Redis is a simple, persistent, incredibly fast data storage system. It is easy to install, easy to work with and supports lots of languages.
Redis is well documented and you would do well to read various publications, like The Little Redis Book, by Karl Sedgwin.
What? Redis is a superb database that can be used with a number languages.
Why? Very fast, simple and fun. For me, it is the most enjoyable data storage system of the 'NoSQL' family.
Would you? Oh God, yes! It's easy to install and fits 'my mindset'.
Because of its nature, Redis is used for things like Memcaching and quite often sits alongside MySQL. In many ways, I think this is a shame. For me, storage engines like Redis or Riak, will never gain popular acceptance if they are only used for niche projects. This is not to say that it is the best for every situation, but I personally see no reason why you can't use something like Redis in a CRUD application. Why not? It's a storage engine, it's fast and it's easy/quick to implement and it is more fun.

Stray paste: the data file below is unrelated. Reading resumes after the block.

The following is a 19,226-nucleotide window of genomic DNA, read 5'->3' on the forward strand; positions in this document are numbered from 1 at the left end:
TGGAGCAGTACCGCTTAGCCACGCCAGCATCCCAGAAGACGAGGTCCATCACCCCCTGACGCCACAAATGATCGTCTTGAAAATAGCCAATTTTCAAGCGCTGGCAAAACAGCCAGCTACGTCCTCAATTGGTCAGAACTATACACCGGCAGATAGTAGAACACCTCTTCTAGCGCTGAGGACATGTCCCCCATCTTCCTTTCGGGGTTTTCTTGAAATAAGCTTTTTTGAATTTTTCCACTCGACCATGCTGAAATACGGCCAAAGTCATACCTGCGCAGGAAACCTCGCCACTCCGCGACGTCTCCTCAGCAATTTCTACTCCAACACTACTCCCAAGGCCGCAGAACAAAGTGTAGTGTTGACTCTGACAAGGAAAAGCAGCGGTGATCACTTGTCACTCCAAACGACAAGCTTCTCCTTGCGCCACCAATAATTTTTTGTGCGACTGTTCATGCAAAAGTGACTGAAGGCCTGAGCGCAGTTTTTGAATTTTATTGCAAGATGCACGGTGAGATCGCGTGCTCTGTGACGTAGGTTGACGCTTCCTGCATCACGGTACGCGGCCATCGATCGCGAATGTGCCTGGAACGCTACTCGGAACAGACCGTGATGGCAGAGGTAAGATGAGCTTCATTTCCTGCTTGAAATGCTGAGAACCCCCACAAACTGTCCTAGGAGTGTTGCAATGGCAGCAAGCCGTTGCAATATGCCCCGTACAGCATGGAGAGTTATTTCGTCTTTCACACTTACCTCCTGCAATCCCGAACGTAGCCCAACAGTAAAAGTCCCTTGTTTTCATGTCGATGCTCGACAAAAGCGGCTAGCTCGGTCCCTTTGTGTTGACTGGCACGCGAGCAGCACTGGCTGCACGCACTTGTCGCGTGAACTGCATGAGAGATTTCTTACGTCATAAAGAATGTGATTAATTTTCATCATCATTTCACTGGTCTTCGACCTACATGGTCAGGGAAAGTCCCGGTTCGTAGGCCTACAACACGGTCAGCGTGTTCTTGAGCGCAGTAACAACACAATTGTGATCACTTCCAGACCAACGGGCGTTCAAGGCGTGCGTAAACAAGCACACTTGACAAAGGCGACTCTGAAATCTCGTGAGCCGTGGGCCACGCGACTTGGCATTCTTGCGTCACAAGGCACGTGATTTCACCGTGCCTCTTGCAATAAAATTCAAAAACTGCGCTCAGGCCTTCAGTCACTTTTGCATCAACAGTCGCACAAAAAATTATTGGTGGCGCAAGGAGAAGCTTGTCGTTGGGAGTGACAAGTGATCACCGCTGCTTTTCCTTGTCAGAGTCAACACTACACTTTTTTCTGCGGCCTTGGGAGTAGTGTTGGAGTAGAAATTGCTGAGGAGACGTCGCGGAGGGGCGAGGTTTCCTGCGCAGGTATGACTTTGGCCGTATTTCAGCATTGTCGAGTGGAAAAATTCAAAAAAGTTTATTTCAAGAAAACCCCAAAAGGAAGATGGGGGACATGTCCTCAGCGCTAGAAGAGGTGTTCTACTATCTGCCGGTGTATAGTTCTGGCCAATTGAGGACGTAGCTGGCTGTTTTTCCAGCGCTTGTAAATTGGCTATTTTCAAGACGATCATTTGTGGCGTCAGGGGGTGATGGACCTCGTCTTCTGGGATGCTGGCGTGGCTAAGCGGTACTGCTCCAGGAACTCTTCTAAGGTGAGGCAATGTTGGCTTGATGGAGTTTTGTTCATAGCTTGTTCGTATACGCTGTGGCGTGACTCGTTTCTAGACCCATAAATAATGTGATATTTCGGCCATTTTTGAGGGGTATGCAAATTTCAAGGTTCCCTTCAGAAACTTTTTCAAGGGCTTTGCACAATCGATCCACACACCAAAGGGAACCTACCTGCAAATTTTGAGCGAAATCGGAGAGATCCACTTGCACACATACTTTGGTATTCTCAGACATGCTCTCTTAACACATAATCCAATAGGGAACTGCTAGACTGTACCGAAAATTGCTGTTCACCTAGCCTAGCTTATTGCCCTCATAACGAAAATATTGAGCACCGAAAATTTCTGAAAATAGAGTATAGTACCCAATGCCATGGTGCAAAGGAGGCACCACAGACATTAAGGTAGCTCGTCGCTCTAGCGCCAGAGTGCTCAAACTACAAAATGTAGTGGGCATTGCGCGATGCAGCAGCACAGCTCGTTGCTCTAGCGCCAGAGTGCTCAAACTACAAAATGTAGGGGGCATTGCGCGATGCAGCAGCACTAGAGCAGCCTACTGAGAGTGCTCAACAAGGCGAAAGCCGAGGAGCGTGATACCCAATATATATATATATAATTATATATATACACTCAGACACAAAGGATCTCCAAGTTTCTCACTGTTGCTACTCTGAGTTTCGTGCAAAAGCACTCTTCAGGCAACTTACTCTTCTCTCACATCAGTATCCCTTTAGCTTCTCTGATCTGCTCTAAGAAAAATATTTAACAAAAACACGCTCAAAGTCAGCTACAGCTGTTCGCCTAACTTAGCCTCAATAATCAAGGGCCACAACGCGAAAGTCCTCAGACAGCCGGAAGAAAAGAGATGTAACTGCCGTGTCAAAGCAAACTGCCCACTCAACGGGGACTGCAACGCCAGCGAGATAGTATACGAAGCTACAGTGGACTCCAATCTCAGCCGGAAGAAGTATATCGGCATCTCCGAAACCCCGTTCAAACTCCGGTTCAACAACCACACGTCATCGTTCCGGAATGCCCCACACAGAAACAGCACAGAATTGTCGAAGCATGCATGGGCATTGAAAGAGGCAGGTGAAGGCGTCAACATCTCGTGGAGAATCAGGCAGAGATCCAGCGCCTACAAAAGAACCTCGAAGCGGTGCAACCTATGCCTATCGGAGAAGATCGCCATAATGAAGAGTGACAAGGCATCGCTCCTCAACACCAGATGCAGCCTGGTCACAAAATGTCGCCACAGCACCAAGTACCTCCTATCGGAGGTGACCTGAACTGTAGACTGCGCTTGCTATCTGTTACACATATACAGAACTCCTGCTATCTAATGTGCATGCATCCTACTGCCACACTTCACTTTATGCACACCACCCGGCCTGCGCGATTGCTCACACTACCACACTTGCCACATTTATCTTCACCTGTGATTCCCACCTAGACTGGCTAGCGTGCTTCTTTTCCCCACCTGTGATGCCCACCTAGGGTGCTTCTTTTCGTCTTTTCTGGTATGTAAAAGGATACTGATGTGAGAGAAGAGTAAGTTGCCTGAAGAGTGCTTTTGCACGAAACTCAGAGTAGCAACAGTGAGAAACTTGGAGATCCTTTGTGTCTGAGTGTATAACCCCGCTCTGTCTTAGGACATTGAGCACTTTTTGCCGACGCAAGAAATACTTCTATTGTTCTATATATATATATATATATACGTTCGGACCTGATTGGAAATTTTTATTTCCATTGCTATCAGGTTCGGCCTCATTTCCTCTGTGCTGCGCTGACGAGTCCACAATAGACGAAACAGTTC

I am sure there are many that will disagree with me on this... but they probably haven't kissed a girl. I have (and yes, she was conscious - promise)!
Redis can be installed on your server. However, there may be many who use shared hosting and will probably not be allowed to install additional packages on them.
Luckily, there are alternatives. Companies like Redis4You allow users to store their data on their servers. Packages start at free for a few megs (that is enough to store a decent-sized website) and charge for more space.
This documentation will be using Redis4You, but it should be easy to adapt the code if you have your own installation or use another host company.
Although simple, Redis does an awful lot more than I will cover. I will be showing simple, practical ideas, that should be enough for you to build on.
These examples will be written in PHP and Predis: a Flexible and feature-complete PHP client library for Redis.